Dismiss Notice
Join Physics Forums Today!
The friendliest, high quality science and math community on the planet! Everyone who loves science is here!

When the Rational Root Theorem Fails

  1. Sep 10, 2012 #1
    On a math test, one of the questions was to solve [itex]-\sqrt{7-x}=-\frac{x^2}{2}+12x-10[/itex]. I solved graphically with a calculator, but later tried to solve algebraically, when I had more time. The equation is equivalent (with extraneous solutions) to [itex]x^4 + 48x^3 +536x^2 -956x + 372=0[/itex]. This quartic has no rational roots (the rational roots theorem gives ±1, ±2, ±3, ±4, ±6, ±12, ±31, ±62, ±93, ±124, ±186, ±372, but none of these are zeros. I have shown that all real zeros lie in (-62, 2), but this is as far as I have gotten. What is the next step after the Rational Roots Theorem (RRT) has failed to find a root?

    Thanks!
     
  2. jcsd
  3. Sep 10, 2012 #2
    The quartic formula! Didn't you learn it in school? :p
     
  4. Sep 11, 2012 #3

    Hurkyl

    User Avatar
    Staff Emeritus
    Science Advisor
    Gold Member

    For many purposes, the best way to represent a root in this situation is something of the form:

    r is the root of [itex]x^4 + 48x^3 +536x^2 -956x + 372=0[/itex] between 0.6 and 0.7​

    Incidentally, I plugged your original equation and your quartic equation into wolframalpha and the solutions don't agree -- you've made an error in arithmetic or in transcription. (although correcting your arithmetic won't make things any easier)
     
  5. Sep 11, 2012 #4
    The original equation, [itex]-\sqrt{7-x} = -\frac{x^2}{2} + 12x - 10 [/itex] has two solutions, at x1≈0.996 and x2≈-25.242, but the quartic has two extra solutions: at x3≈0.607 and at x4≈-24.361. These last two are extraneous solutions, but x1 and x2 are also solutions of the quartic.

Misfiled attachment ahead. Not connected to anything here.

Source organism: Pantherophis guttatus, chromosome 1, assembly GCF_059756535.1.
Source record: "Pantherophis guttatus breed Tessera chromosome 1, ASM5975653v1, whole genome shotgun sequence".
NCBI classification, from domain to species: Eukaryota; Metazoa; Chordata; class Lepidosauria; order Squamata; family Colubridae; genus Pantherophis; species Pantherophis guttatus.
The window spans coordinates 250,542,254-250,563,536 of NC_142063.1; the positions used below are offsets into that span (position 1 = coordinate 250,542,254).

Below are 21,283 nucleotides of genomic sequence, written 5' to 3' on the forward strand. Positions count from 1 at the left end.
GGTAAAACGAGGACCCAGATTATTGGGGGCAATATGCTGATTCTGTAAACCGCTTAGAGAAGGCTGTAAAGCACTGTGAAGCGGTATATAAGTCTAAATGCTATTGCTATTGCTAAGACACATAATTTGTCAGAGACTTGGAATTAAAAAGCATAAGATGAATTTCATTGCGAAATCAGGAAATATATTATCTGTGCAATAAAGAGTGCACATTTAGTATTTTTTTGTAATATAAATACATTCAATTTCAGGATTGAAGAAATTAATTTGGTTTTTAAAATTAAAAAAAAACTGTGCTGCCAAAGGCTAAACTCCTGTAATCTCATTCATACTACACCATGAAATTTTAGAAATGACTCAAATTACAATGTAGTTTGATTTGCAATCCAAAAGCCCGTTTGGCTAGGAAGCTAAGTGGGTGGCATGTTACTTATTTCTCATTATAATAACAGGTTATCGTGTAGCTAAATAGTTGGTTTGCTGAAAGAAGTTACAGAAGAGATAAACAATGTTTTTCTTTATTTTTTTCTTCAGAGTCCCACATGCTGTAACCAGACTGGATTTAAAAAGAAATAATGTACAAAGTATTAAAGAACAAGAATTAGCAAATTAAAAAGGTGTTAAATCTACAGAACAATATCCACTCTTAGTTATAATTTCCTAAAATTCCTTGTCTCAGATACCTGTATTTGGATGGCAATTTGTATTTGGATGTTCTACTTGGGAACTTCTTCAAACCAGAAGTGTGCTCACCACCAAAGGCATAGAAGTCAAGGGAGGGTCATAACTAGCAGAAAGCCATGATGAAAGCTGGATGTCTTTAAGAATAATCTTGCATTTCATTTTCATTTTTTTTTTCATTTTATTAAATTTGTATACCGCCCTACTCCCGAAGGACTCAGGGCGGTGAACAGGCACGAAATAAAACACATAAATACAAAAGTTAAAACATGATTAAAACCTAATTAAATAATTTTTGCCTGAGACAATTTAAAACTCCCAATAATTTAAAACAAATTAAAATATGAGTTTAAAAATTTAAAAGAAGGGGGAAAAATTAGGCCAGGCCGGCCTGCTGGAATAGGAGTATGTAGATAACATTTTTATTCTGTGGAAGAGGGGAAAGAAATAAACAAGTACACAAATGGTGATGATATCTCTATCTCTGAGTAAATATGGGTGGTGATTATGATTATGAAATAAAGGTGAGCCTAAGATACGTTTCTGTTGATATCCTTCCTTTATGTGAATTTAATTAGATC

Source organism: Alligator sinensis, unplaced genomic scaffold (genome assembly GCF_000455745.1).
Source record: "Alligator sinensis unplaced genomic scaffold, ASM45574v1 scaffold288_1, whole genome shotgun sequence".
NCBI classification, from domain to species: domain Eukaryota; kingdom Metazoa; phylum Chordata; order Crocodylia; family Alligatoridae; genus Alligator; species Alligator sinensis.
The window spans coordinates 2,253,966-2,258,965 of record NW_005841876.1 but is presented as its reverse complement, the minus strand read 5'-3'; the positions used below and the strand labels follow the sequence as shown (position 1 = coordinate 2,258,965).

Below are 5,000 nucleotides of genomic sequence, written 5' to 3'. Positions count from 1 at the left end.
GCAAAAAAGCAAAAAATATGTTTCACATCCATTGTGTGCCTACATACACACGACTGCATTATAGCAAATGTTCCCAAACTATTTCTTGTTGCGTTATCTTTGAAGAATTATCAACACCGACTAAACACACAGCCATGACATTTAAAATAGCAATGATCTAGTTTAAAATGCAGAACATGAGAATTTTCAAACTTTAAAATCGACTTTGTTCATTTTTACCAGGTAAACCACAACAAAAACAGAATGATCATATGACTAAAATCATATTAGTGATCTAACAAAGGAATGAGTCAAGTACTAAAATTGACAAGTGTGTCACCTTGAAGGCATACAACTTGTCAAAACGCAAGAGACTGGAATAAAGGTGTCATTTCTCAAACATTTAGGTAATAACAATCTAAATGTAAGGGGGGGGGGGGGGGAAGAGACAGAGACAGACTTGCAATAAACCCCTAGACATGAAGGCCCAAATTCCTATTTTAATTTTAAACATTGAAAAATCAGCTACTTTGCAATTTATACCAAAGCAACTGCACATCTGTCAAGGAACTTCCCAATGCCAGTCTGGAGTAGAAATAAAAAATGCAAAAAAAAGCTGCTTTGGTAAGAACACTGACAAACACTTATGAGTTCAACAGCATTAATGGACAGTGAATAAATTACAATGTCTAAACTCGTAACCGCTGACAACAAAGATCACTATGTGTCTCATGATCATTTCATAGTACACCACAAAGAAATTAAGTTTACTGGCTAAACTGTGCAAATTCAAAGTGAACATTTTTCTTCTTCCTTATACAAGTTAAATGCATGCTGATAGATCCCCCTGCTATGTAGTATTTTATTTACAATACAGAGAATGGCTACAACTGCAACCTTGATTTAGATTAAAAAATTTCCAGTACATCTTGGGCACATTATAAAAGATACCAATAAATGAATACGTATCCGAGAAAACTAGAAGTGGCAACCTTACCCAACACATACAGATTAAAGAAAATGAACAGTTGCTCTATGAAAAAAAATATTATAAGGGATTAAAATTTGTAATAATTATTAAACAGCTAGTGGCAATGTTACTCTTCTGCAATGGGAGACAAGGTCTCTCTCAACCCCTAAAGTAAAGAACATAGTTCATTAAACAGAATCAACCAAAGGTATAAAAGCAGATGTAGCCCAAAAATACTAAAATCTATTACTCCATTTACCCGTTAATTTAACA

6. Sep 11, 2012 #5

    uart

    User Avatar
    Science Advisor

    I'm pretty sure that the original equation has just one real solution. Write it as:
    [tex]\sqrt{7-x} = \frac{x^2}{2} - 12x + 10 [/tex]
    and it's clear that the LHS is the upper half of a sideways parabola, with domain [itex]x \leq 7[/itex], while the RHS is a vertical parabola with axis of symmetry [itex]x=12[/itex]. Therefore, where the domains overlap both curves are monotonic. So there is only one real solution.

    BTW. Fixed point iteration of [itex]x = \frac{1}{12} (0.5*x^2 + 10 - \sqrt{7-x} )[/itex] gives this solution at about 0.640259457069546.
     
  7. Sep 11, 2012 #6
    Your comment about one solution threw me off. We had gone over the problem (graphically, of course) in class, and there were two solutions. I then noticed that I had typed the wrong equation, and simply copied it from my first post. I switched the signs:

    [tex]\sqrt{7-x} = \frac{x^2}{2} + 12x - 10 [/tex]

    should be correct. Wolfram Alpha confirms that there are two zeros here. Regardless of the signs, how would I find these solutions algebraically, without relying on the quartic formula?

    Thanks!
     
    Last edited: Sep 11, 2012
  8. Sep 11, 2012 #7

    uart

    User Avatar
    Science Advisor

    Yes obviously that changes things. The axis of symmetry of that parabola is x = -12, so that it is now possible for the [itex]\sqrt{7-x}[/itex] curve to intersect with both "sides" of the parabola (I haven't checked that it actually does, but will take your word for it). With the previously given equation however, this was simply not possible. :smile:
     
Know someone interested in this topic? Share this thread via Reddit, Google+, Twitter, or Facebook




Similar Discussions: When the Rational Root Theorem Fails
  1. Rational root (Replies: 5)

  2. Rational roots (Replies: 2)

Loading...